This summer, the Key Peninsula Parks District completed the acquisition of a parcel of farmland adjacent to state Route 302 owned by former parks commissioner Elmer Anderson.
The 40-acre property in unincorporated Pierce County is perhaps best known for hosting the Renaissance Fair for many years. KeyPen Parks has been working on the acquisition for several years since it successfully received a lease on a 360-acre parcel immediately to the north from the state Department of Natural Resources.
Plans call for the development of a multi-use recreation area, including hiking, biking and horseback riding, that also would include trailhead and parking areas. The proposed project is pending, contingent on the level of funding provided to the Washington Wildlife & Recreation Program, a nonprofit citizens group founded by former governors Dan Evans and Mike Lowry.
Stakeholders gathered Dec. 10 at Key Peninsula Gateway Park’s Tour Information Center to hear more about the project and voice their opinions.
“We owe it all to legislators ... for investing in projects that do a lot for our quality of life,” said Tom Bugert, outreach director for the WWRP. “It really means a lot to us.”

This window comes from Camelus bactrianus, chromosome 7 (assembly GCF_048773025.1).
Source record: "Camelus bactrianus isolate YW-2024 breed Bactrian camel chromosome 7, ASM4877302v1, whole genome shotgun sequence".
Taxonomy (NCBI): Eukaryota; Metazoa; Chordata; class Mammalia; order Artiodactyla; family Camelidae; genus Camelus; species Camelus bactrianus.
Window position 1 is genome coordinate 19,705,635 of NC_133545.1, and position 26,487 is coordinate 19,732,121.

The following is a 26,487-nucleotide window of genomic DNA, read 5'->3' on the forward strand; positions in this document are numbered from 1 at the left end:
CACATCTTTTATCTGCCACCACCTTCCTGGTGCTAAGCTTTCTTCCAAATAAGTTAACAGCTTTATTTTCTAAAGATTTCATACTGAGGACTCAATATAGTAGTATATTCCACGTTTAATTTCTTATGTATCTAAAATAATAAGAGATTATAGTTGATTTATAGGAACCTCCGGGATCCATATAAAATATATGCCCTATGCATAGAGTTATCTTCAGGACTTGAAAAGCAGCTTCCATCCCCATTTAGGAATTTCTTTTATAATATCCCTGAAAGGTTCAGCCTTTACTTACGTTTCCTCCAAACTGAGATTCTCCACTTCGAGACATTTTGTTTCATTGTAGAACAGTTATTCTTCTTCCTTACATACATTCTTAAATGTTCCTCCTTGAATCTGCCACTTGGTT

The 26th Legislative District’s two state representatives — Jan Angel, R-Port Orchard, and Larry Seaquist, D-Gig Harbor — were on hand for the tour of the property Dec. 18.
“You can do so many things,” Angel said. “A lot of possibilities. This is so exciting.”
Seaquist voiced similar thoughts.
“I’m basically here for marching orders,” he said, adding he’s working on ways to fund the project, as well as a package of reforms regarding sustainable aquaculture, which has implications for both the business and tourism industries.
Pierce County Council member Stan Flemming, R-University Place, also was present.
“You’ve got the best-kept secret in the county — the KP,” he said. “This is such an awesome gem.”
There was no shortage of ideas on how to utilize the property.
Ed Robison, a member at-large of the KeyPen Parks board, said development of the land could stimulate activities on the peninsula.
“It’s a way of introducing the fact that Key Peninsula exists to a broader audience,” he said.
“This would be a great place for the Gateway to start,” said Key Peninsula Fire Department Battalion Chief Chuck West, noting the land would be a good place for trails.
Michael Hays, president of the Key Peninsula Parks and Recreation Foundation, said he could help with the project in two ways: To get tax benefits via the foundation by getting people to donate land and to raise funds to help support park programs.
Bugert said once the state Legislature passes a budget next year, funding for developing the Anderson property will be more clear.
“We’ve got a great chance here to start,” said KeyPen Parks Board President Greg Anglemyer, referring to the project improving property values and tourism. “So, it’s all up to you.”
Reporter Brett Davis can be reached at 253-358-4151 or by email at email@example.com. Follow him on Twitter, @gateway_brett.